The business case is a critical first step in undergoing any change to infrastructure and can make or break your transformation project. Around 70% of companies fail with their network transformations due to poor planning or execution. Organizations need a clear strategy to prepare for the future needs of telecom management.

Evaluate your core network

After you’ve developed a business case, then it is time to evaluate your core network. Many businesses today struggle to keep track of their inventory. They don’t know what they have, so even knowing where to begin can be daunting. And relying solely on invoices to point you in the right direction can lead to chaos.

The challenge only compounds when organizations have a wider range of services and potentially more service providers. It is vital you get on top of your inventory early in your transformation and develop processes to ensure you stay on top moving forward. Developing a baseline inventory allows you to pick out those assets and services that are being decommissioned quickly.

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Consider your network’s future state

After you have a good understanding of your core network, now is the opportune time to carve out the organization’s Operating Network Model for the future. Consider a few key questions:

  • Is the organization going to stick with a traditional hub and spoke network?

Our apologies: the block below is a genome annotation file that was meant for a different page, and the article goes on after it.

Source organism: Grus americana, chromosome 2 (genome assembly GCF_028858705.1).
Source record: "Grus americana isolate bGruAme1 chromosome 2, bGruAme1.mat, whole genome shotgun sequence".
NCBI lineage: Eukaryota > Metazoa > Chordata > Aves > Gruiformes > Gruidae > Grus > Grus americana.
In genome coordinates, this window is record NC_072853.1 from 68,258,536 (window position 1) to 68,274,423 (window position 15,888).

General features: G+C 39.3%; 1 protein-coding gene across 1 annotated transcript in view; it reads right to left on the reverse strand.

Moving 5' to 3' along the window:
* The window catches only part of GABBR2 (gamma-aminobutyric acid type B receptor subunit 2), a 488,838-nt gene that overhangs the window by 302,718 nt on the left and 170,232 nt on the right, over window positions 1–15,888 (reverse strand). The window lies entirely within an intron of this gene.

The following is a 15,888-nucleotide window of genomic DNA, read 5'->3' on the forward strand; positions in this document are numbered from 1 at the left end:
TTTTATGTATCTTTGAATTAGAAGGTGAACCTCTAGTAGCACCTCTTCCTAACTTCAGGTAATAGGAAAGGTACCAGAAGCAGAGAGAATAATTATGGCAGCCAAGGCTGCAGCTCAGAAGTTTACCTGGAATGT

• Is moving to hybrid networks sensible where you can continue to use some of your existing infrastructure?
  • Does moving to a completely cloud based WAN make the most sense for the business?

It is vital that you really get to the bottom of what this future looks like and, of course, incorporate the necessary training and augmentation into your transformation plan. Also consider the need for procuring and on-boarding the relevant tools and systems to support your new network environment.

Identify and fill resource gaps

With the previous steps in place, now is the time to start evaluating and plugging in any resource gaps that the company may have regarding telecom management. For example, the organization may need to hire new people with skillsets to support the network demands. The organization will need to evaluate and determine if they need to hire out to fill any gaps in knowledge about the new infrastructure.

It is not just people that need to be evaluated for resource gaps, but hardware and applications as well.  An organization will need to evaluate existing assets and applications to determine if they will need to be updated. Depending on the type of network your organization decides on, different applications will need to be sourced to help manage the new technology.

One example is moving to SD-WAN which might pose security concerns. New applications need to be put in place to help secure your network.  Or the business needs new applications to assist with routing of traffic or load balancing.

Make the switch